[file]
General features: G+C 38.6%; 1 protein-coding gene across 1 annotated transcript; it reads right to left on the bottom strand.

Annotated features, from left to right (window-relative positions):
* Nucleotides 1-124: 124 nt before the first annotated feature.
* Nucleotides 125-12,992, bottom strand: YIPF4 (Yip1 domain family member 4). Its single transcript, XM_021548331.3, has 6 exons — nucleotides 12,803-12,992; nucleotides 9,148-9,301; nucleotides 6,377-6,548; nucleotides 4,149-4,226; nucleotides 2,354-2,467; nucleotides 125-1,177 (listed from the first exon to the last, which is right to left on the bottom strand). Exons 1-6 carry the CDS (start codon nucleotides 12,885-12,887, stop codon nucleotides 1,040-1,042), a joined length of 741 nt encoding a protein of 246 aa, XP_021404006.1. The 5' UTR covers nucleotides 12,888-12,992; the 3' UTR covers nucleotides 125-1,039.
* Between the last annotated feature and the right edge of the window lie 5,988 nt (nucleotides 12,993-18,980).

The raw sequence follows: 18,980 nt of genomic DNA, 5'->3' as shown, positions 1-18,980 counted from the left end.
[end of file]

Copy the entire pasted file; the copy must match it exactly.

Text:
General features: G+C 38.6%; 1 protein-coding gene across 1 annotated transcript; it reads right to left on the bottom strand.

Annotated features, from left to right (window-relative positions):
* Nucleotides 1-124: 124 nt before the first annotated feature.
* Nucleotides 125-12,992, bottom strand: YIPF4 (Yip1 domain family member 4). Its single transcript, XM_021548331.3, has 6 exons — nucleotides 12,803-12,992; nucleotides 9,148-9,301; nucleotides 6,377-6,548; nucleotides 4,149-4,226; nucleotides 2,354-2,467; nucleotides 125-1,177 (listed from the first exon to the last, which is right to left on the bottom strand). Exons 1-6 carry the CDS (start codon nucleotides 12,885-12,887, stop codon nucleotides 1,040-1,042), a joined length of 741 nt encoding a protein of 246 aa, XP_021404006.1. The 5' UTR covers nucleotides 12,888-12,992; the 3' UTR covers nucleotides 125-1,039.
* Between the last annotated feature and the right edge of the window lie 5,988 nt (nucleotides 12,993-18,980).

The raw sequence follows: 18,980 nt of genomic DNA, 5'->3' as shown, positions 1-18,980 counted from the left end.